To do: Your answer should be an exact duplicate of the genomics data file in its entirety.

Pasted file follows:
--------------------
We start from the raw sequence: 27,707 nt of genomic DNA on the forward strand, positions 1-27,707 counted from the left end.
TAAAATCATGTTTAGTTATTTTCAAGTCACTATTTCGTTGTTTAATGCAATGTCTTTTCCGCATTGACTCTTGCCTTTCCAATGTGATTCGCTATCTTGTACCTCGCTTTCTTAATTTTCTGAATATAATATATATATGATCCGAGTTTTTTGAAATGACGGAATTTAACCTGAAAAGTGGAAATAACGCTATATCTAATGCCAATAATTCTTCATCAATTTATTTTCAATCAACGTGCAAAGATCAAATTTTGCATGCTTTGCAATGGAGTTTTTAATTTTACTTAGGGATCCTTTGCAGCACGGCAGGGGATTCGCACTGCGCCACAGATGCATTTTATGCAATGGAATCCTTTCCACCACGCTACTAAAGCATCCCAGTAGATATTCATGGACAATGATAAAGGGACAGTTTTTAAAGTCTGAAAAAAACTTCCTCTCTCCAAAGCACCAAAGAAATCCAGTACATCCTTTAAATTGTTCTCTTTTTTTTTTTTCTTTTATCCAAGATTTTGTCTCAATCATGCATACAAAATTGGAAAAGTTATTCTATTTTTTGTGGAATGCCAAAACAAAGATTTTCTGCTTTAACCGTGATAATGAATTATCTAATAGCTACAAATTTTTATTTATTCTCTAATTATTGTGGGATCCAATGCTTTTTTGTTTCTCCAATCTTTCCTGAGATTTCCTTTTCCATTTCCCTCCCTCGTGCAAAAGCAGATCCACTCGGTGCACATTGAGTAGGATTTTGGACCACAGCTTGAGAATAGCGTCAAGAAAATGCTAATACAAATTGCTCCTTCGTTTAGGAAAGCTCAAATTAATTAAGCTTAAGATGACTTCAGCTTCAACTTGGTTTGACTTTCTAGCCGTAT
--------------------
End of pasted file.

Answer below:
We start from the raw sequence: 27,707 nt of genomic DNA on the forward strand, positions 1-27,707 counted from the left end.
TAAAATCATGTTTAGTTATTTTCAAGTCACTATTTCGTTGTTTAATGCAATGTCTTTTCCGCATTGACTCTTGCCTTTCCAATGTGATTCGCTATCTTGTACCTCGCTTTCTTAATTTTCTGAATATAATATATATATGATCCGAGTTTTTTGAAATGACGGAATTTAACCTGAAAAGTGGAAATAACGCTATATCTAATGCCAATAATTCTTCATCAATTTATTTTCAATCAACGTGCAAAGATCAAATTTTGCATGCTTTGCAATGGAGTTTTTAATTTTACTTAGGGATCCTTTGCAGCACGGCAGGGGATTCGCACTGCGCCACAGATGCATTTTATGCAATGGAATCCTTTCCACCACGCTACTAAAGCATCCCAGTAGATATTCATGGACAATGATAAAGGGACAGTTTTTAAAGTCTGAAAAAAACTTCCTCTCTCCAAAGCACCAAAGAAATCCAGTACATCCTTTAAATTGTTCTCTTTTTTTTTTTTCTTTTATCCAAGATTTTGTCTCAATCATGCATACAAAATTGGAAAAGTTATTCTATTTTTTGTGGAATGCCAAAACAAAGATTTTCTGCTTTAACCGTGATAATGAATTATCTAATAGCTACAAATTTTTATTTATTCTCTAATTATTGTGGGATCCAATGCTTTTTTGTTTCTCCAATCTTTCCTGAGATTTCCTTTTCCATTTCCCTCCCTCGTGCAAAAGCAGATCCACTCGGTGCACATTGAGTAGGATTTTGGACCACAGCTTGAGAATAGCGTCAAGAAAATGCTAATACAAATTGCTCCTTCGTTTAGGAAAGCTCAAATTAATTAAGCTTAAGATGACTTCAGCTTCAACTTGGTTTGACTTTCTAGCCGTAT